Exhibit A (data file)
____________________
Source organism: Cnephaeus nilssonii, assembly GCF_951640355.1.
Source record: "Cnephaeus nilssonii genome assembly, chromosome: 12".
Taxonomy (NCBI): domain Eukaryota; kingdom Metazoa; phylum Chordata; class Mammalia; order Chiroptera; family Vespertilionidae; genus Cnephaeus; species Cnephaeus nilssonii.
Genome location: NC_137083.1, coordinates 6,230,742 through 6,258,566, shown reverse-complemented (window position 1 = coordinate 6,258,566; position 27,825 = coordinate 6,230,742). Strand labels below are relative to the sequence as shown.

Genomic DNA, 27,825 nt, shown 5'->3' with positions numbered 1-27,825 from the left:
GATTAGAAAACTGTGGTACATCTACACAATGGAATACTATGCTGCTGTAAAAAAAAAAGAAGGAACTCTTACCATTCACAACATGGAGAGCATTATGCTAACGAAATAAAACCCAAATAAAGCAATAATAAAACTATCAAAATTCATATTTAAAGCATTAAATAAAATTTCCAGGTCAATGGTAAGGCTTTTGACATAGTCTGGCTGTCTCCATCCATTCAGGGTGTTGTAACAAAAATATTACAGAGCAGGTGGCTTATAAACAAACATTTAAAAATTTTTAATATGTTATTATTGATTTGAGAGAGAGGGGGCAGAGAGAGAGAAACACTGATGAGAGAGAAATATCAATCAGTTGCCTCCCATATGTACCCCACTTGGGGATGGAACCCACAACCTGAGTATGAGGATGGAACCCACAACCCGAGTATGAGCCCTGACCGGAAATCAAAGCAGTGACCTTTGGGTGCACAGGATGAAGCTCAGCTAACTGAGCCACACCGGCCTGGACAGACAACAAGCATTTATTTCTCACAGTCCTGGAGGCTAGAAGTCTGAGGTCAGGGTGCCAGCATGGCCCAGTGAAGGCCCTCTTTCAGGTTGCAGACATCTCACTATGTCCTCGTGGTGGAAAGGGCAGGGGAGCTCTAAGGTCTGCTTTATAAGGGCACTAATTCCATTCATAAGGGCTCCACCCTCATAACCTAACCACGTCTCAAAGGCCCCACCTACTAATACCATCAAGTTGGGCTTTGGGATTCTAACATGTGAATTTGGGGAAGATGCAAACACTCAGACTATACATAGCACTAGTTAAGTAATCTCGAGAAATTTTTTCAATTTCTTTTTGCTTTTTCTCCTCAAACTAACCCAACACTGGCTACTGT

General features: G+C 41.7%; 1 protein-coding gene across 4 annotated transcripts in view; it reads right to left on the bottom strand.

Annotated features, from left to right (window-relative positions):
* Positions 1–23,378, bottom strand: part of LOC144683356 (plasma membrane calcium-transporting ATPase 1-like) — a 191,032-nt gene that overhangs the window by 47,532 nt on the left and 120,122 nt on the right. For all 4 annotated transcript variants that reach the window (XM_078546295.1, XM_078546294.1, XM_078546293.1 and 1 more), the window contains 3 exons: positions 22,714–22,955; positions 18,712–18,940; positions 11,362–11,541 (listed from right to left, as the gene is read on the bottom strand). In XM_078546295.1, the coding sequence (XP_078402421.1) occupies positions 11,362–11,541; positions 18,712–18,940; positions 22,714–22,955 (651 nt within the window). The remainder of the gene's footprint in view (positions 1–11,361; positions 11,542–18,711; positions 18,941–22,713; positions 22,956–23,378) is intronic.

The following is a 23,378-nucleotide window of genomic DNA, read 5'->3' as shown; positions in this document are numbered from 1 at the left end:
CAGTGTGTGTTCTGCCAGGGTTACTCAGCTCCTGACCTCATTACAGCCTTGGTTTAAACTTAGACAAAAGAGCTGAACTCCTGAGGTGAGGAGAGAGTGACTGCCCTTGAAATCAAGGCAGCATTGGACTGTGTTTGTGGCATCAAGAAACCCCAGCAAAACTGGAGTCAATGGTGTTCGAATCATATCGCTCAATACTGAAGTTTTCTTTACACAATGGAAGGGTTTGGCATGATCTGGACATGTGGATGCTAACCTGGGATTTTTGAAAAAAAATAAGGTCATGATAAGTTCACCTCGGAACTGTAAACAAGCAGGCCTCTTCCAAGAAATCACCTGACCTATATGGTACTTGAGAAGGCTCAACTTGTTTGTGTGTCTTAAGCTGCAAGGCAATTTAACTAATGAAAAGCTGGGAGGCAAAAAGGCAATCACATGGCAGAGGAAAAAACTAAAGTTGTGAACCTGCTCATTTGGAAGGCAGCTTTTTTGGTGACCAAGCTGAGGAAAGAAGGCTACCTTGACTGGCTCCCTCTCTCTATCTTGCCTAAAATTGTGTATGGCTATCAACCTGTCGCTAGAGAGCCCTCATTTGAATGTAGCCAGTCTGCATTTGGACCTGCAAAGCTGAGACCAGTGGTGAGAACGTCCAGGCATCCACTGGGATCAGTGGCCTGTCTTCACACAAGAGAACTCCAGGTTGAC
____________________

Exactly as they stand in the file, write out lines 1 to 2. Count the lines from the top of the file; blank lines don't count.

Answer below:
Source organism: Cnephaeus nilssonii, assembly GCF_951640355.1.
Source record: "Cnephaeus nilssonii genome assembly, chromosome: 12".